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Hudson's Hideout

Ramblings of a MMO player and Miniature wargamer http://1angrygamer.blogspot.com

Author: pvthudson01

How do you fix the casual player dilemna?

Posted by pvthudson01 Thursday October 16 2008 at 11:20AM
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This article reposted from my new blog home at

http://hudshideout.com/blog/

The World of Warcraft spin machine is in full force this week. During Blizzcon, GamesIndustry.biz interviewed Blizzard's COO Paul Sams who declared that players were already returning to World of Warcraft after WAR's release.

In the interview he gloats and brags and claims that Blizzard's expansions for WoW come out so slow due to massive content additions and how complex they are. I really don't buy that at all. While they do polish the hell out of their products, I think that the real reason for the delays are that they try to watch the market and copy or include everything that makes another game popular. It just makes me curious how as time went on Blizzard announced things like achievement systems and added in game calendars. Whatever. It still does not mask the problem that WoW is a PVE raid oriented game with high end content that 60% of its playerbase will not be able to experience due to time constraints.

I look at something like Mines of Moria and think that Turbine may be doing us more favors with Legendary Weapons and small 3 man dungeons than any other MMO out there right now. I remember when Lost Dungeons of Norrath came out. Or even the mission generator in Anarchy Online. No one has made an effort to copy this or give us this kind of content. I loved LDON because you would go to a camp and spawn a mission and it would be random (as random as technology allowed back then) and then it was a great romp through a dungeon for some good gear. The camps would be full of people and everyone KNEW WHERE TO GO. Dungeons weren't hidden in a cave somewhere with a swirly entrance. Some nights I would tank 5-6 dungeons in a row and have a blast. If you wanted a different flavor you would go to Faydark and Q up for the vampire dungeons, or Ro and Q up for the Orc dungeon in the desert. Of course it being EQ1, LDON's relied heavily on tank, healer, crowd control. In the effort of MMO's today to be so solo friendly, they have shot any chance at this type of content in the foot.

In Anarchy Online we had a mission generator that you could scale for XP or money. You just zone in and you get your own little dungeon...errr..base to explore and shoot stuff.

What are the issues with generated content we see? People ignore the outside lands, or if it is single player content no one would ever see anyone. I think EQ2 ran into this issue with some of their mini expansion packs you could buy for 5 bucks or whatever the price was. Tabula Rasa had this issue even though the instances scaled, which was pure awesomeness. However no one in Tabula Rasa grouped or talked. End result: Garriott shoots himself into space and his "dream game" dies a horrible death.

Warhammer is running into this with Scenarios. Are all these instancing ideas killing MMO communities? Do we need to drop this mechanic and force people into the open and make them work together? It would be hard I know. You can't have 80 vs 80 Nordenwatch, you have to control the amount of players and make sure it ends. Everquest 1 never had this problem because it was PVE not PVP oriented. Unless you get rid of the scenario idea and make your world one massive open RVR, you will always be limited by technology and by player populations. Warhammer Online has come the closest to fixing this with Public Quests. We have a system where you can kinda "raid" outdoors in content that is pushed along by people participating and advancing it to the next stage. If there are not enough people, it simply sits at Stage 1 and gets ignored. If ther are enough people, it pushes to Stage 3 or 4 and a "raid" boss appears. Brilliant actually. What if more games incorporated this type of content EVERYWHERE. I personally love it. BUT...it is not a dungeon, and it is not PVP. Of course dungeons in EQ1 were wide open, and we saw spawn campers, loot whores and botters everywhere, which is why WoW went with instancing and OMG THE CYCLE IS ENDLESS.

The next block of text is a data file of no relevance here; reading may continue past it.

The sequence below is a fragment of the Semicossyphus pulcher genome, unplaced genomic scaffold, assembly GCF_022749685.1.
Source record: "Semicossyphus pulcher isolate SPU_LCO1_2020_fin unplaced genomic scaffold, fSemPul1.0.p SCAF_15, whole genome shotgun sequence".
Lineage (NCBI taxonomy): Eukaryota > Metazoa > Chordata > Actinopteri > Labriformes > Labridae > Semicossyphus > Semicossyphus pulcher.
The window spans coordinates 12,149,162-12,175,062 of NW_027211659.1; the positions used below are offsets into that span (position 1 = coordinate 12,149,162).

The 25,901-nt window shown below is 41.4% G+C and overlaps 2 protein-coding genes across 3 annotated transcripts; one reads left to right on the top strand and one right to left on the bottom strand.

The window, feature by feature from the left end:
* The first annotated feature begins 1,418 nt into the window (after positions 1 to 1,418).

I don't know why I am clamoring over all this lately. I just wanted to see more people involved in the content of MMO's but minus the grouping holy trinity or the need for a set amount of players. Any way you look at it, I would not want to be the designer that would have to try and hash that out for a new MMO. Maybe Darren over at Common Sense Gamer had it right and we should all just play Oblivion.

Ok, that is the last of "thoughtful Hudson" you all get this week. I am out of here for a Brooks and Dunn concert tonight. Don't ask...just don't ask.
 

xbellx777 writes:

ya idk i have lost a little respect for blizzard the last couple of years bc of wow and all.  they are now just another big corporation that just thinks about money.  which isn't neccisarily a bad thing its just not whaat blizzard was ten years ago.  you would think that they would realize that they were incredibly lucky that they came out with wow at the perfect time.  oh well  i don't think you will ever fix the casual player dilema